jurisdictions, could be relatively easily expanded through a
           regulation if medical information emerges to support it
        -  Through regulation, heart injuries have been presumed to be work-
           related if they occur within 24 hours of a firefighter attending a
           fire or participating in a training exercise involving a simulated
           fire emergency
        -  These changes apply to heart injuries sustained or diseases
           diagnosed on or after January 1, 1960. Claims already decided on
           by the WSIB or the Workplace Safety and Insurance Appeals Tribunal
           can be re-opened at the request of the claimant.

    What Diseases Is The Government Regulating?

    The government has included the following illnesses and conditions in the 
regulation that applies to full-time firefighters:

    Cancer/Illness                Criteria - Years of Service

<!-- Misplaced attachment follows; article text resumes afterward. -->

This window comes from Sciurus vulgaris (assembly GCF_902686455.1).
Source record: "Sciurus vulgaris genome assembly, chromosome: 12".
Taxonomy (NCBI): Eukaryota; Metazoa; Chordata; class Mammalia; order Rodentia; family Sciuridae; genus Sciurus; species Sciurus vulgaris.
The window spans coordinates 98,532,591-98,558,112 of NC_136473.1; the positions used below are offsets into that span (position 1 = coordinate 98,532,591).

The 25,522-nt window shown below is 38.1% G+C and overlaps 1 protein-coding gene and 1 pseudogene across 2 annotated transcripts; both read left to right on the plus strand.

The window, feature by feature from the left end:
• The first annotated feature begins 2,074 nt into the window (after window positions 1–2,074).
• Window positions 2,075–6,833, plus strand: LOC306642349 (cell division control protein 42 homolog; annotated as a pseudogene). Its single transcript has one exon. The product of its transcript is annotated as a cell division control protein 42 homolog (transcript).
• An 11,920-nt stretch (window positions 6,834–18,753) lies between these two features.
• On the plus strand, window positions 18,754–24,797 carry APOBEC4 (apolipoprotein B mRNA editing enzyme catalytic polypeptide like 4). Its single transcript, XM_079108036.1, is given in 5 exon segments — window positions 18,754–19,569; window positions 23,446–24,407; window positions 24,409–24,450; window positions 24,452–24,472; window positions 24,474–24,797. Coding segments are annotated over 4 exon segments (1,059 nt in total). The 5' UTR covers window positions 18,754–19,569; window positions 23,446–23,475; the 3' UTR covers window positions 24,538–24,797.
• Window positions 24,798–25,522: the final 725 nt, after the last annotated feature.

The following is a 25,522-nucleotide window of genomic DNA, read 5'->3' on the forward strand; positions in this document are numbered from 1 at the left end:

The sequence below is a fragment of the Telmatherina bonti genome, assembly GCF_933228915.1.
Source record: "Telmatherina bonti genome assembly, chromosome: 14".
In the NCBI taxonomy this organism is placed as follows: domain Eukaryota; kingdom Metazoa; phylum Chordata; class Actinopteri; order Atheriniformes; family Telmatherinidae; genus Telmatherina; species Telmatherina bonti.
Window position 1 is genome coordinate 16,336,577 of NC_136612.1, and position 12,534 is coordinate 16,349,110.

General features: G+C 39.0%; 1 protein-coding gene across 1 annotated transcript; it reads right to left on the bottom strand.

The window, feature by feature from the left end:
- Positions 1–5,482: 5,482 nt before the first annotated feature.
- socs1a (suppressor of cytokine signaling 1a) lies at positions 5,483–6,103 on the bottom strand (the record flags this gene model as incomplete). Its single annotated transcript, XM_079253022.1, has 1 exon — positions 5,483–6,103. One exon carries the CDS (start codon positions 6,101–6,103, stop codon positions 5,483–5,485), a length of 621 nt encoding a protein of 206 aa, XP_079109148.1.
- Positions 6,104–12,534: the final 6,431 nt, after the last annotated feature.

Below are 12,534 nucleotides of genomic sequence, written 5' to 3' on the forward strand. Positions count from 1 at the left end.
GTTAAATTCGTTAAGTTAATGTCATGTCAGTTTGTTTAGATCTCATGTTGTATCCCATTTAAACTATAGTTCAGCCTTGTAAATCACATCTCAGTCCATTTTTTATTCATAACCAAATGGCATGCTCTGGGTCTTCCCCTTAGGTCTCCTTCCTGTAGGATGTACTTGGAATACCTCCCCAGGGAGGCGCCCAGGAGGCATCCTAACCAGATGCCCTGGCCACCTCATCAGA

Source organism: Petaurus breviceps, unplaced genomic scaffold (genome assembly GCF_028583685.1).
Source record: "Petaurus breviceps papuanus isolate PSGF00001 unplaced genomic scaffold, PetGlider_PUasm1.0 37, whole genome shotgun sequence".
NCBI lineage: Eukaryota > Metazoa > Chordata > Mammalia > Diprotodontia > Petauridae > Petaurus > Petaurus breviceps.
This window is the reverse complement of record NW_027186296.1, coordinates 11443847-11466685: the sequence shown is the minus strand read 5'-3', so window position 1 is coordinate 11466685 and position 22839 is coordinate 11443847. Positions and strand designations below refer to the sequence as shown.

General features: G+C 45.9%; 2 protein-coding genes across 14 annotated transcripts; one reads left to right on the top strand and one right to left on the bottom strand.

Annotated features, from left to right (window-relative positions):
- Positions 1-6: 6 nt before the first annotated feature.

Brain cancer                  10 years
    Bladder cancer                15 years
    Kidney cancer                 20 years
    Colorectal cancer             10 years (diagnosed prior to 61st birthday)
    Non-Hodgkin's lymphoma        20 years
    Leukemia (certain types)      15 years
    Ureter cancer                 15 years
    Esophageal cancer             25 years
    Heart injury                  Within 24 hours of fighting a fire or
                                  participating in a training exercise
                                  involving a simulated fire emergency

    Due to their unique nature, the government has initiated a consultation to
determine the criteria that would apply to part-time and volunteer
firefighters and fire investigators in further regulations.

    For further information:

    Public enquiries:

    Media enquiries:
    Belinda Sutton
    Ministry of Labour

    Disponible en français


For further information:

For further information: Media enquiries: Susan McConnell, Minister's
Office, (416) 606-8303; Belinda Sutton, Ministry of Labour, (416) 326-7405